In May/June of 1981, The Clash were booked to play at the curiously named “Bond’s International Casino” (it was a former low-rent clothing store) in New York City in support of the sprawling 3-record Sandinista! album. They were meant to play just eight gigs in the smallish Times Square space, but the performances were dangerously oversold by greedy promoters. Fire marshals and the NY Building Department closed down both of the May 30th concerts, but the band vowed to honor every last ticket and the number of shows was extended to seventeen, with matinee and evening performances added.
The Clash’s Bond’s Casino shows became a part of the rebel band’s legend and featured opening acts like The Fall, The Dead Kennedys, Lee “Scratch” Perry, Grandmaster Flash and the Furious Five, The Treacherous Three, KRAUT, Funkapolitan (who opened for The Clash when I saw them the following year), The Slits, ESG, Bad Brains, The Bloods, The Sugerhill Gang, their pal from Texas, Joe Ely and others.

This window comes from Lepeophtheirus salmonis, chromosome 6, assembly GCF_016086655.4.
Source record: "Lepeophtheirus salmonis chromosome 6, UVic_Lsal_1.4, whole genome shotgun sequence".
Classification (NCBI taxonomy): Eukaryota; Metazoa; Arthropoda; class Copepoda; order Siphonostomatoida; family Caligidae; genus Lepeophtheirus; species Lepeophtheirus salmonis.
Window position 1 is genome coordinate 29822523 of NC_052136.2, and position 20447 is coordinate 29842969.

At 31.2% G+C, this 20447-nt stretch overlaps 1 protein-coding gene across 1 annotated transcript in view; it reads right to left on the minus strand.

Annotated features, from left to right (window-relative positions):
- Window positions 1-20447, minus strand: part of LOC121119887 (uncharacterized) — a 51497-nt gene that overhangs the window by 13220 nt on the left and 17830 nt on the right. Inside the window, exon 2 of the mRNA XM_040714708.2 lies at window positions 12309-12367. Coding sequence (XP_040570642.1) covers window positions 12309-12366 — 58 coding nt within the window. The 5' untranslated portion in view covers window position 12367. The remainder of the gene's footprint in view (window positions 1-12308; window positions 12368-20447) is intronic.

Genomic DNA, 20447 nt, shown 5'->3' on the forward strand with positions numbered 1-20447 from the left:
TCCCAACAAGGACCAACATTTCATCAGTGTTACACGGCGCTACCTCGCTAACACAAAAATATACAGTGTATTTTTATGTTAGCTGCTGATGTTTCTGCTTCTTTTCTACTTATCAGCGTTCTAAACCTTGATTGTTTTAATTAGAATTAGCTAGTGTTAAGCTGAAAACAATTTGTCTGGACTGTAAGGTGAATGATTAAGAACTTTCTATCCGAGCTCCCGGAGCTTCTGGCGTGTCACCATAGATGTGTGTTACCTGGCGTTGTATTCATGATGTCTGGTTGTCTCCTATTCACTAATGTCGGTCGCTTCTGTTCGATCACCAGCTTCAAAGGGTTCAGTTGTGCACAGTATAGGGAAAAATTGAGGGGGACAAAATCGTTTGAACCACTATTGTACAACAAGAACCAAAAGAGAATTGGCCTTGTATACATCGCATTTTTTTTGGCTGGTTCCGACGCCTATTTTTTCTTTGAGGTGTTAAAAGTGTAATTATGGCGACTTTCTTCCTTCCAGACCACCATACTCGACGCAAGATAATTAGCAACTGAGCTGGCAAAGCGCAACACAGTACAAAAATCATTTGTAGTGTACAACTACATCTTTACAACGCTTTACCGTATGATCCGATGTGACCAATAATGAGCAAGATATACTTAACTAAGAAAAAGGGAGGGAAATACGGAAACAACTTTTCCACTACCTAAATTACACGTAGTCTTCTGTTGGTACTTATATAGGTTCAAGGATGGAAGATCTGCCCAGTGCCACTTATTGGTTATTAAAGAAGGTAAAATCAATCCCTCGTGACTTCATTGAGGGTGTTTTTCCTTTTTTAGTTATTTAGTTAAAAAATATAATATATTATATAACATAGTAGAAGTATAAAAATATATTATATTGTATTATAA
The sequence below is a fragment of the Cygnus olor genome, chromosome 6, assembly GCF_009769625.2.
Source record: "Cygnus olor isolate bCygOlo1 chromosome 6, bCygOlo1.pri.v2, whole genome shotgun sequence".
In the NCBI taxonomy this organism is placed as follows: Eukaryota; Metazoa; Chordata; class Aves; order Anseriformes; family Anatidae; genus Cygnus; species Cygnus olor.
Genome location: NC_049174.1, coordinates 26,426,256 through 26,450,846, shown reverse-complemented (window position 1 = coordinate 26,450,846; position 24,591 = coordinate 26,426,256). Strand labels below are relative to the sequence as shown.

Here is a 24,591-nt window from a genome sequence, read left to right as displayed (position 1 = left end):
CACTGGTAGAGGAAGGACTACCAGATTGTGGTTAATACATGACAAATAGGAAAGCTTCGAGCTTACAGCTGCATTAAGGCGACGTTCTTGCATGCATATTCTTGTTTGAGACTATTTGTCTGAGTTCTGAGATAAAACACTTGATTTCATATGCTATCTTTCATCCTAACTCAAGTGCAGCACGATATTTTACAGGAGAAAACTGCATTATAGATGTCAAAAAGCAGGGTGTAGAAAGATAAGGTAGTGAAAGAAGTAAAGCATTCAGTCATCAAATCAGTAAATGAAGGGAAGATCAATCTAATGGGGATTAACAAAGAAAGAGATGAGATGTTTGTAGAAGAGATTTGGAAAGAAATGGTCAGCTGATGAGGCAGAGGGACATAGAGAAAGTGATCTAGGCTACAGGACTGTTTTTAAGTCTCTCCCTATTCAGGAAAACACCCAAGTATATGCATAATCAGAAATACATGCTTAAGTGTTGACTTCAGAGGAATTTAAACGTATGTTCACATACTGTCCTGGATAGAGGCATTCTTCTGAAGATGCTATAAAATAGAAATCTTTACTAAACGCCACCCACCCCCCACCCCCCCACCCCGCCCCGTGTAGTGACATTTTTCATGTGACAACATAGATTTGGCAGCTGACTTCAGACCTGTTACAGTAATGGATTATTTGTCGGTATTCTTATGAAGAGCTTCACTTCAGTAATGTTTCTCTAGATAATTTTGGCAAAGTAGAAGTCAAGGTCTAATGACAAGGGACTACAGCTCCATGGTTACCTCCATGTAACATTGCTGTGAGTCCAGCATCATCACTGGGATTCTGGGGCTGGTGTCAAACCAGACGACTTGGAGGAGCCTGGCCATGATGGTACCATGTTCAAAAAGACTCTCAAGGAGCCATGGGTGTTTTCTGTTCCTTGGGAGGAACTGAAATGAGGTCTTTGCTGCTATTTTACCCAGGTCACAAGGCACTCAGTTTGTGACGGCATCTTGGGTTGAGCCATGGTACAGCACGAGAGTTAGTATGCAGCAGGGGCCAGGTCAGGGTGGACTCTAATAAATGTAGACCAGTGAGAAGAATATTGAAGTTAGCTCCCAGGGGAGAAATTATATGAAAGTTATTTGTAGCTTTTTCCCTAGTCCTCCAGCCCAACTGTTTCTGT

One of the shows, on June 9th, was professionally recorded for an FM radio broadcast and widely bootlegged. You can easily find it and other Bond’s shows on audio blogs.
Not a lot of footage exists from the Clash’s legendary Bond’s Casino residency, apparently not even one complete show was shot, but there were some tantalizing clips in Don Letts’ Grammy-winning Westway to the World rock doc (released in 2000), as well as in the abandoned short “The Clash on Broadway” (on Westway as a DVD extra). Sadly the sound quality is not great, so the performances lacked the hinted at oomph they should have had. Letts’ Bonds footage was apparently shot on the same day as the FM recording was made. Luckily an enterprising Clash fan has restriped the stereo audio from that source and synced up some other angles found in various places. The results are probably the best glimpse we have at what went on at these shows. Ain’t the Internet great?
If you were at the Bond’s shows, there is a Facebook group called “I Saw the Clash at Bonds” (which I notice that our Marc Campbell is a part of, along with DM pals Douglas Hovey and Mirgun Akyavas). Dozens of personal accounts of the shows can be found in several places, just Google it.
First up, a blistering “Safe European Home.” I love how “the only band that matters” walk onstage like a street gang to the spaghetti-western sounds of Ennio Morricone’s “6 Seconds To Watch” (from the soundtrack to For A Few Dollars More). What band today could pull off swagger like that and not look like complete dickheads? None of them, that’s who…
An absolutely scorching “This is Radio Clash” (probably—no definitely—my #1 favorite Clash number). Turn it up!